Voters cast ballots at Main Street Station in Richmond in 2020. (Ned Oliver/Virginia Mercury)
In school board meetings, city council sessions and public hearings across the country – including here in Virginia – you see due process dissolve into red-faced rants, threats and arrests.
On the grounds of the university Thomas Jefferson founded and in Charlottesville, we saw it explode in blood and death four years ago – a prelude to even more stunning violence at the U.S. Capitol in a failed Jan. 6 bid to halt the next president’s inauguration on the site two weeks later.
Peaceful marches in protest of manifest racial injustice – the broad-daylight police murder of a Black man on a street in Minneapolis – were hijacked by malign interests who fomented violence that burned the very communities where the most oppressed lived.
Spread across the slick cardstock mailings and the even slicker attack ads pervading the airwaves and your online portals are bitter, cutting words – distortions usually and often outright mistruths – as candidates in a deadlocked governor’s race finish their scorched-earth, damn-the-consequences campaigns.
Even in arenas where Americans retreat for the diversion sports provides from the nastiness of society, fans believe the tickets they bought entitle them not only to watch the event but to intercede into the on-field game, raining bottles, cans and even golf balls onto officials and visiting teams.
Twenty-one years into the 21st century, this is what we’ve become: the Divided States of America. Yet it doesn’t reflect how shocking and dangerous our national dysfunction has become.
We are a nation losing the ability to communicate and reason. We have obliterated our sense of common ground and shared experience and are becoming a culture of perpetually warring tribes, all easily susceptible to disinformation, manipulation and subversion, not just from our most aggressive foreign adversaries but domestic enemies of our democratic republic, the Constitution and the rule of law.
It’s been fully two decades since the attacks of Sept. 11 last galvanized America behind a unified purpose – defeating an evil rooted in a diabolical, murderous distortion of Islam. U.S. troops were sent to Afghanistan and fought the nation’s longest war to root it out, only to be withdrawn in chaos, death and heartbreak two months ago while agents of the very darkness they sought to eradicate reasserted their absolute rule almost overnight.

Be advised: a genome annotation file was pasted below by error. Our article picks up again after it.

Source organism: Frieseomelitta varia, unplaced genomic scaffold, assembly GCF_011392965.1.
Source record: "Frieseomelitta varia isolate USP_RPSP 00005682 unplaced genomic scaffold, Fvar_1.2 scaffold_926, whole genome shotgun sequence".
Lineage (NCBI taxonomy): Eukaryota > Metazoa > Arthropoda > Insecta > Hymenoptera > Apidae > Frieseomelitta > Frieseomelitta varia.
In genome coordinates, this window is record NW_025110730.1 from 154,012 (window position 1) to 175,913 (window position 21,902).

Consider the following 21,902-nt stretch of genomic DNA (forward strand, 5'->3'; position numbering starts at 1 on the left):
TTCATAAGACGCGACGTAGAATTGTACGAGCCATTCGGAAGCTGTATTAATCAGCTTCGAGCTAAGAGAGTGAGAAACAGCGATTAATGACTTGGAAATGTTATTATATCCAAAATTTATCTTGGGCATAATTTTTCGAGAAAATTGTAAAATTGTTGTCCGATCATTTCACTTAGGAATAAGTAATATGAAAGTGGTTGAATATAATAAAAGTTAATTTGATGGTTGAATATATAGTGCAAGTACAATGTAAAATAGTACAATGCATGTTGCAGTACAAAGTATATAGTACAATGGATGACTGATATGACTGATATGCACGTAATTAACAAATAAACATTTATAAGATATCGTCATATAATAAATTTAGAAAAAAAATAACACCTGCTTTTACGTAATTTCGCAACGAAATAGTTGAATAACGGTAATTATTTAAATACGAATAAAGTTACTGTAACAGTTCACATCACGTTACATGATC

All we have to show for those 20 years of lost American treasure, blood and life is deeper political division back home. Our protracted failure hung over the recent 20th anniversary of 9/11 like the thick palls of acrid, toxic smoke that poured from the Pentagon, the World Trade Center and a crater gouged into a Pennsylvania meadow that heartbreaking morning.
But now when we look for the enemy, increasingly we see ourselves.
It crept upon us incrementally and insidiously, with each new outrage that we internalize, rationalize and ultimately acquiesce to as an ever-diminished “new normal.”
We ignore the warning signs. And they are plentiful.
Here in Virginia, Loudoun County’s school board meetings have become the stuff of national news. For the better part of this year, parents and board members have disputed the district’s bathroom and locker room policies for trans students, particularly after reports of a restroom sexual assault on a girl. They’ve also angrily rejected what they say is the teaching of “critical race theory,” a doctrine that systemic racism has always pervaded U.S. institutions and something the district says is not and never has been in its curriculum. Meetings start as shouting matches and worsen from there, leading at one point to an arrest and spectators being cleared. One board member recently resigned amid the long-running conflict.
Nationally, the FBI has been mobilized to investigate violent threats made against school board members in similarly confrontational settings, many of them provoked by critical race theory and pandemic-inspired pupil masking mandates.